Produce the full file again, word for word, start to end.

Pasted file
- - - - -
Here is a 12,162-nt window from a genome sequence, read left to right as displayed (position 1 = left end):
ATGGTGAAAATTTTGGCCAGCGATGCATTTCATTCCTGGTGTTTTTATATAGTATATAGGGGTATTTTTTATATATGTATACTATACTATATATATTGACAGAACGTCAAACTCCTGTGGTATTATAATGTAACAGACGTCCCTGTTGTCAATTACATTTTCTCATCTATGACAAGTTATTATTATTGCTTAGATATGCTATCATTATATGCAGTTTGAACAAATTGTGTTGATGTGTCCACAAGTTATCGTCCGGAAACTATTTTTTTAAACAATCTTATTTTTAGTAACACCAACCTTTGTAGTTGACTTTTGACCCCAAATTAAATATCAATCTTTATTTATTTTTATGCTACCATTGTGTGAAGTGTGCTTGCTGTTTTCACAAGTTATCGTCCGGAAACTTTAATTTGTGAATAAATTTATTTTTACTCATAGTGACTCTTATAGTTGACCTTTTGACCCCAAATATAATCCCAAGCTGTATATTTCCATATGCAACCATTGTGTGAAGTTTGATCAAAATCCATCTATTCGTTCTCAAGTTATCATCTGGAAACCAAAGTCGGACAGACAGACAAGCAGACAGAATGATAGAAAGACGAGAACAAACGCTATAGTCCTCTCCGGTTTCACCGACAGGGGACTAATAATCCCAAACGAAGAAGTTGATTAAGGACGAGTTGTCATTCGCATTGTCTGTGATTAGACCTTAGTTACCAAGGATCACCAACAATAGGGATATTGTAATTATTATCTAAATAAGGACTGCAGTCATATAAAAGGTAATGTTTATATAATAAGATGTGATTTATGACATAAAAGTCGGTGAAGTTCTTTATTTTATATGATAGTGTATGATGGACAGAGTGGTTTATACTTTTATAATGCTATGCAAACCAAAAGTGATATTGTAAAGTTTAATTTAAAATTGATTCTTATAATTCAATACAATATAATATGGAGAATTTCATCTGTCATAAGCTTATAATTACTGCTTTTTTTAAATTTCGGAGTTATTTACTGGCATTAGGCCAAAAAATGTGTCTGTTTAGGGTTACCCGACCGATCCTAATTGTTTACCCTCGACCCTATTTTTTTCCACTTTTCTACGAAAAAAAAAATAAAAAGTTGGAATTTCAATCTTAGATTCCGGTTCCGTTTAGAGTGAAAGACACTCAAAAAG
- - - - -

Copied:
Here is a 12,162-nt window from a genome sequence, read left to right as displayed (position 1 = left end):
ATGGTGAAAATTTTGGCCAGCGATGCATTTCATTCCTGGTGTTTTTATATAGTATATAGGGGTATTTTTTATATATGTATACTATACTATATATATTGACAGAACGTCAAACTCCTGTGGTATTATAATGTAACAGACGTCCCTGTTGTCAATTACATTTTCTCATCTATGACAAGTTATTATTATTGCTTAGATATGCTATCATTATATGCAGTTTGAACAAATTGTGTTGATGTGTCCACAAGTTATCGTCCGGAAACTATTTTTTTAAACAATCTTATTTTTAGTAACACCAACCTTTGTAGTTGACTTTTGACCCCAAATTAAATATCAATCTTTATTTATTTTTATGCTACCATTGTGTGAAGTGTGCTTGCTGTTTTCACAAGTTATCGTCCGGAAACTTTAATTTGTGAATAAATTTATTTTTACTCATAGTGACTCTTATAGTTGACCTTTTGACCCCAAATATAATCCCAAGCTGTATATTTCCATATGCAACCATTGTGTGAAGTTTGATCAAAATCCATCTATTCGTTCTCAAGTTATCATCTGGAAACCAAAGTCGGACAGACAGACAAGCAGACAGAATGATAGAAAGACGAGAACAAACGCTATAGTCCTCTCCGGTTTCACCGACAGGGGACTAATAATCCCAAACGAAGAAGTTGATTAAGGACGAGTTGTCATTCGCATTGTCTGTGATTAGACCTTAGTTACCAAGGATCACCAACAATAGGGATATTGTAATTATTATCTAAATAAGGACTGCAGTCATATAAAAGGTAATGTTTATATAATAAGATGTGATTTATGACATAAAAGTCGGTGAAGTTCTTTATTTTATATGATAGTGTATGATGGACAGAGTGGTTTATACTTTTATAATGCTATGCAAACCAAAAGTGATATTGTAAAGTTTAATTTAAAATTGATTCTTATAATTCAATACAATATAATATGGAGAATTTCATCTGTCATAAGCTTATAATTACTGCTTTTTTTAAATTTCGGAGTTATTTACTGGCATTAGGCCAAAAAATGTGTCTGTTTAGGGTTACCCGACCGATCCTAATTGTTTACCCTCGACCCTATTTTTTTCCACTTTTCTACGAAAAAAAAAATAAAAAGTTGGAATTTCAATCTTAGATTCCGGTTCCGTTTAGAGTGAAAGACACTCAAAAAG